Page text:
Pristine waterfalls, myriad geysers, natural swimming holes, bubbling mud pots, fumaroles, rejuvenating thermal hot springs, hiking, horseback riding, orchids, bird-watching, a canopy zip line, white-water rafting, and a quarter-mile waterslide…a visit to Hacienda Guachipelin in Guanacaste, Costa Rica, is anything but boring.
The Hacienda is located at the foot of Rincón de la Vieja (“Old Woman’s Place”), an active volcano approximately 6,000 feet high with almost vertical sides, which provides the activity needed for the thermal springs. My family of four decided on a day of both action and relaxation—the perfect balance.
We began the day with an uphill trek through forest and hanging bridges. When we made it to our destination, we were promptly strapped into harnesses, attached to a cable and zipped through the tree canopy.
Next up, a quarter-mile long adrenaline-rush waterslide. It finished with a sudden drop into a pool which I was thoroughly unprepared for. As a result, I ended my slide feet-over-head with a snout full of water—much to the amusement of my kids!
A quick towel-off and we set out on a guided horseback ride where we enjoyed the natural, rugged beauty of the area.
After a belly-busting buffet lunch, we reached our final destination—the mud baths and thermal springs, which were hands-down the highlight of the day. After opening our pores in the sauna, we made a bee-line for the mud vats where we applied generous amounts of the thick, warm, rich, brown volcanic substance to every inch of exposed skin.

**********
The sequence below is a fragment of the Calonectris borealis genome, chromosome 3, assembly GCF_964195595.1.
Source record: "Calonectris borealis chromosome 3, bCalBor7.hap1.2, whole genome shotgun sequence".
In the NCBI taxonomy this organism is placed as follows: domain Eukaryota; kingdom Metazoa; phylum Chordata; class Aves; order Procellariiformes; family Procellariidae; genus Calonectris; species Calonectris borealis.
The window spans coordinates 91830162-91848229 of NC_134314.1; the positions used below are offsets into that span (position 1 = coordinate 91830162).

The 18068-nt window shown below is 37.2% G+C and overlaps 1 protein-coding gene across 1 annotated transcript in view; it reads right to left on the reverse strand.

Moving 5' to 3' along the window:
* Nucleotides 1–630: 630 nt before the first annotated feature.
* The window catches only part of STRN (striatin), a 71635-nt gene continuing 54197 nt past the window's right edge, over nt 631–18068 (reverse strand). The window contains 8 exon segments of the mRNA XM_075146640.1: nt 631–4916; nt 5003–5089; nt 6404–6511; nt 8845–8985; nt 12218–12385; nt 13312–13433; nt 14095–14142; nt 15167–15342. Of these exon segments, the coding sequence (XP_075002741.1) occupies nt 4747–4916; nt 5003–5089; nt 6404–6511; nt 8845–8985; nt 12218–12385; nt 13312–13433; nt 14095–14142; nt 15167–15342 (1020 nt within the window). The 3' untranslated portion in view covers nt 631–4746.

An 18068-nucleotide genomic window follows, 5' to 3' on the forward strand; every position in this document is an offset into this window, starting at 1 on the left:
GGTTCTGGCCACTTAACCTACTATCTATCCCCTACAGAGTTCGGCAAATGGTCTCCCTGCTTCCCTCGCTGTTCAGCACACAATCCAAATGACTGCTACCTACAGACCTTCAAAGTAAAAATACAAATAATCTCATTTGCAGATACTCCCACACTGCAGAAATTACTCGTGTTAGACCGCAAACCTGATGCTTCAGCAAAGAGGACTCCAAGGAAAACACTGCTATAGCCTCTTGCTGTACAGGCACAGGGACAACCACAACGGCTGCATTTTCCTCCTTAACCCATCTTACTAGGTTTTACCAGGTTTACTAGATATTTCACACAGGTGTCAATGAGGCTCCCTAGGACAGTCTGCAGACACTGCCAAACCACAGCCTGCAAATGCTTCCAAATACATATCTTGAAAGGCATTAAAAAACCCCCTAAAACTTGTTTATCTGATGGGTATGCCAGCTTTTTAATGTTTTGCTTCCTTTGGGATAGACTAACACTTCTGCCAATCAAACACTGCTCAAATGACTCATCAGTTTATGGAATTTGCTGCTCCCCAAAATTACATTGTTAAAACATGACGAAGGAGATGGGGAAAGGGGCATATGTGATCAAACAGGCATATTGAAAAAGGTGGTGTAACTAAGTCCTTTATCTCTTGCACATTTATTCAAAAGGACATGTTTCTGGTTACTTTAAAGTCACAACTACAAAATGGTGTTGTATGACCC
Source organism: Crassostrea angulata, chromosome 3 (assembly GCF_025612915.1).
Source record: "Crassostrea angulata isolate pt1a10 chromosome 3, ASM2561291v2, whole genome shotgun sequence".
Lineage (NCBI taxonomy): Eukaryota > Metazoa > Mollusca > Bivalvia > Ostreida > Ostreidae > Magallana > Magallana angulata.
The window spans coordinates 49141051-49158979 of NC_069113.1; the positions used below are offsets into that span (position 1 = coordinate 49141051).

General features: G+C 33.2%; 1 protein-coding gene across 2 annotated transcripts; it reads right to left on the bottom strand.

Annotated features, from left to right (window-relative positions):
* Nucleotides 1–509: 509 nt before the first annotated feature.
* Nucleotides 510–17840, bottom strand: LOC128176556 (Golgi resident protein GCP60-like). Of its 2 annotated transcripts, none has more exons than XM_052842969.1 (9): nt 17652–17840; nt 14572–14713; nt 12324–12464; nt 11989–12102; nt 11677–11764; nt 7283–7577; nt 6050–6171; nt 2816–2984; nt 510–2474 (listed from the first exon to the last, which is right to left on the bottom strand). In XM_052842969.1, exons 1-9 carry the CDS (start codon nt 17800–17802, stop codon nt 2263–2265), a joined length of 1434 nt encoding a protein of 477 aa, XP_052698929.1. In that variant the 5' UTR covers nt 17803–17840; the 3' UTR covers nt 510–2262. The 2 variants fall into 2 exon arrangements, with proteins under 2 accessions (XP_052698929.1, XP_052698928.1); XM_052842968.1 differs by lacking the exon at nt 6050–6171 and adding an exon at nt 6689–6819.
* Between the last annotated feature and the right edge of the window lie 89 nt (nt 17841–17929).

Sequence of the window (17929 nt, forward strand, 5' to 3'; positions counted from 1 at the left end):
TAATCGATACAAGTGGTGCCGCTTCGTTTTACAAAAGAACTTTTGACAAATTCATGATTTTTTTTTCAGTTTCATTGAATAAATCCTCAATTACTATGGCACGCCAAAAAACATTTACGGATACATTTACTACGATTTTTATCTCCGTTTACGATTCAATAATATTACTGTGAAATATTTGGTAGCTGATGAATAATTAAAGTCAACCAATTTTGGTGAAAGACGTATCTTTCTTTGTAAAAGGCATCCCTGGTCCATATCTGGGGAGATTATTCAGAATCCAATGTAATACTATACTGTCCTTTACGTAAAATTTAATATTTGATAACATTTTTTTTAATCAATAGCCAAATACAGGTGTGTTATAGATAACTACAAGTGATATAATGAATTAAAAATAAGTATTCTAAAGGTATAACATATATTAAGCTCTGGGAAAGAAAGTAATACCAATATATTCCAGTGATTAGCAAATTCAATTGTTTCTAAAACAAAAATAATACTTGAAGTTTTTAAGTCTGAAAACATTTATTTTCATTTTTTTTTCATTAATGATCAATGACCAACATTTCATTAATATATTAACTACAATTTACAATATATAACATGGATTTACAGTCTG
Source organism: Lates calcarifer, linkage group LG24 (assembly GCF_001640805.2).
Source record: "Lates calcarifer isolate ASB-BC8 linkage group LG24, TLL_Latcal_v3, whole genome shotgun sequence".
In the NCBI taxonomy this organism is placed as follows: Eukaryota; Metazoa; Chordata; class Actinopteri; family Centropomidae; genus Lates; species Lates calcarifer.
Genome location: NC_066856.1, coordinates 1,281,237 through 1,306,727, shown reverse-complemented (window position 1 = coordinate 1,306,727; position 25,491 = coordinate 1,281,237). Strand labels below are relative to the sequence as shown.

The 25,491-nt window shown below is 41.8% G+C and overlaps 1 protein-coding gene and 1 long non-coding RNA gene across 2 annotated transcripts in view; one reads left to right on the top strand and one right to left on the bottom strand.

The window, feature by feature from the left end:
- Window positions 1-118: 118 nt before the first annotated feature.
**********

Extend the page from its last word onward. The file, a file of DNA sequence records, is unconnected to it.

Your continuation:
In just a few minutes, the dark slime dried to an ash-colored, dry-packed second skin.
After a rinse in the showers, we were off to what I called the “Goldilocks” thermal pools. One was too hot, one not hot enough, but the last was…ahhhh….just right! The pools cast a kind of social spell on the thoroughly stress-free guests who were quite chatty and friendly.
At the Hacienda Guachipelin in Guanacaste, we stayed in the pools until dusk where we were kindly ushered out by the spa staff and not-so-kindly inbound mosquitoes. How much did all this cost? Day passes to access all the facilities cost $80 per person.
Costa Rica: The Cure for Boredom was first published by International Living Magazine, July 26, 2011
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